In contrast to its scientific name SARS-Cov-2, directing the target organ to the respiratory tract, the human gastrointestinal tract is also affected 2, 3, 4. Symptoms wise, 8-11.4% of affected patients had at least one symptom like diarrhea, nausea or vomiting 14, 15. Notably, in another study originating Wuhan, Shina, the percentage of patients with diarrhea reached 49.5% 16. The Cov-2 induced diarrhea spends all along human life cycle and may present without any respiratory complains 17. Interestingly, the proportion of patients with diarrhea in the later stage of the Chinees epidemy increased when compared with the pre-epidemic stage. Of note, gastrointestinal bleeding and abdominal pains were described, but the most common complaint was anorexia 17, 18. A higher proportion of patients with diarrhea had viral RNA in stool than patients without diarrhea. Elimination of the virus from the nose and throat preceded the enteric elimination 19, 20. Even a/hypo-symptomatic Cov-2 infected infant can excrete it in their stool without any diarrhea 21. The Cov-2 surface protruded spike protein need to meet its host cell receptor, the angiotensin-converting enzyme 2 (ACE2), in order to infect and penetrate into the cell 22. It appears that ACE2 is highly expressed along the enteric tract. It is presented on the esophageal epithelium, in the small bowel enterocytes from the ileum and in the colon's colonocytes 19. This means that the closed proximity between the luminally residing Cov-2 virus and its specific receptor creates optimal condition to infect, penetrate, replicate and damage the host cells and finally be excretes and transmitted via the stools 2, 3, 4, 16, 17, 19, 20, 21. Pathologically, SARS-CoV-2 induces inflammation in all the human gut's segments. Lymphocytic infiltration in the esophageal squamous epithelium, stomach edema, plasma cells and lymphocytic infiltrations and enteric mucosal necrosis, degeneration and cellular shedding, were reported 17, 23. The virus itself and its nucleocapsid proteins were depicted in the cytoplasm of stomach, duodenal and colonic epithelium, in addition to the fecal excreted samples 17, 24, 25. It is concluded that Cov-2 virus infect, overcomes the intestinal protective barrier mechanisms, penetrates and damage the intestinal mucosa and activates the local immune system 26.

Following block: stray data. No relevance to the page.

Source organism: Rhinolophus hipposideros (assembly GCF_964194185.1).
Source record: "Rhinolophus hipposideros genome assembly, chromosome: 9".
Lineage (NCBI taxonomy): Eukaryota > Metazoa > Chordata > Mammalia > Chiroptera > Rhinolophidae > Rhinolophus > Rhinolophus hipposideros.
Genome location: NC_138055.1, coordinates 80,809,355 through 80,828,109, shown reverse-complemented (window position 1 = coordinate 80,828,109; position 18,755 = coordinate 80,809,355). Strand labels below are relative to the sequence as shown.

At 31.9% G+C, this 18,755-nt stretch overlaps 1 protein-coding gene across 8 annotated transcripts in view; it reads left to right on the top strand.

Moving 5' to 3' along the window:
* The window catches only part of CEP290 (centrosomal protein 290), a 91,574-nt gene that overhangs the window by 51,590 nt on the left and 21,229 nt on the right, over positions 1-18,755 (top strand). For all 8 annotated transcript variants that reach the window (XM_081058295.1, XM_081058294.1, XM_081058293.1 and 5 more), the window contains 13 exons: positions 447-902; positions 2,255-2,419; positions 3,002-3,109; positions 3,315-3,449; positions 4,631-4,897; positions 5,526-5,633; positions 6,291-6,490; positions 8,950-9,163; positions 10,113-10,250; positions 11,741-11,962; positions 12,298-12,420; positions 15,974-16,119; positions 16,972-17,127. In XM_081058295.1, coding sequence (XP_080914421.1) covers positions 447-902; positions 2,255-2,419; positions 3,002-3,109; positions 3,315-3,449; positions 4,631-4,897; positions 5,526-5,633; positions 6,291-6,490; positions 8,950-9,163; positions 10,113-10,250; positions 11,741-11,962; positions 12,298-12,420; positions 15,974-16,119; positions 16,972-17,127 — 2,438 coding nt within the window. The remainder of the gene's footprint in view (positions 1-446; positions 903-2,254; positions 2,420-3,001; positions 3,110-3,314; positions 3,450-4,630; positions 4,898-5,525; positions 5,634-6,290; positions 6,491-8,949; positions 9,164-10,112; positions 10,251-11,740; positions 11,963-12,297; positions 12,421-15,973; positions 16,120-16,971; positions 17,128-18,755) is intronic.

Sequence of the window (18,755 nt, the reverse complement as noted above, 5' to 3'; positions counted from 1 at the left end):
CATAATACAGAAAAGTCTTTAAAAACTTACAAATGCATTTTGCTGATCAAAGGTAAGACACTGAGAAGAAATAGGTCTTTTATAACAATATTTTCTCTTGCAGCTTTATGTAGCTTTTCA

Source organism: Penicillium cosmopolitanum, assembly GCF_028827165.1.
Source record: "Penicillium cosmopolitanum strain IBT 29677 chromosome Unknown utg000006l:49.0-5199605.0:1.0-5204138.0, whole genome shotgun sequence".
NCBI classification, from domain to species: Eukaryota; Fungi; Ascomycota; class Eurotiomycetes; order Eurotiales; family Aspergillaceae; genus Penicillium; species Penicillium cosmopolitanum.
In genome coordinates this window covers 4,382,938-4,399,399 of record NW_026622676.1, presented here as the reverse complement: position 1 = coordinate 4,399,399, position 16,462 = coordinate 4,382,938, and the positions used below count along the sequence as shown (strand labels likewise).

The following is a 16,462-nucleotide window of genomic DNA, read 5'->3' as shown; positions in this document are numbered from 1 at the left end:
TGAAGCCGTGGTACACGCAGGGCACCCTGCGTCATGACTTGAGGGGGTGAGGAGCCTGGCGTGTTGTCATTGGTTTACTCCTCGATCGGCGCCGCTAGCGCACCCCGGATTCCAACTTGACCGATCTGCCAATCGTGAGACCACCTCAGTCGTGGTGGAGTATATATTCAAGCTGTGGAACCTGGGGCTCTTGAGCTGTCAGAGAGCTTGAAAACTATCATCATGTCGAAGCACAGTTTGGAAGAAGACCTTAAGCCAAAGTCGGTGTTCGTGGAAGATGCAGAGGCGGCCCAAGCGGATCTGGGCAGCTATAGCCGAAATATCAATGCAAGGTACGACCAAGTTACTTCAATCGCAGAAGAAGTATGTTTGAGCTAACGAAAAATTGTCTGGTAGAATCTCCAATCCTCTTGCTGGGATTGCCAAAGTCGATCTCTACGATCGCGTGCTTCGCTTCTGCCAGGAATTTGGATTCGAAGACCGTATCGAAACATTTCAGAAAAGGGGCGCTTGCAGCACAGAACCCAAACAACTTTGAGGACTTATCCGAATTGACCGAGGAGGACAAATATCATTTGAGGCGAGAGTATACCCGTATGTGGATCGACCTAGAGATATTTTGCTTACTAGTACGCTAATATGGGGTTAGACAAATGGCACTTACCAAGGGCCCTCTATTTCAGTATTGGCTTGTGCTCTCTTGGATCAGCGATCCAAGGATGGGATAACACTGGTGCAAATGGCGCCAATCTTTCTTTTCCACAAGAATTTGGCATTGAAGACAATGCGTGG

2. Might Gluten Enhance and Gluten Free Diet Attenuate Cov-2 Gastrointestinal Effects?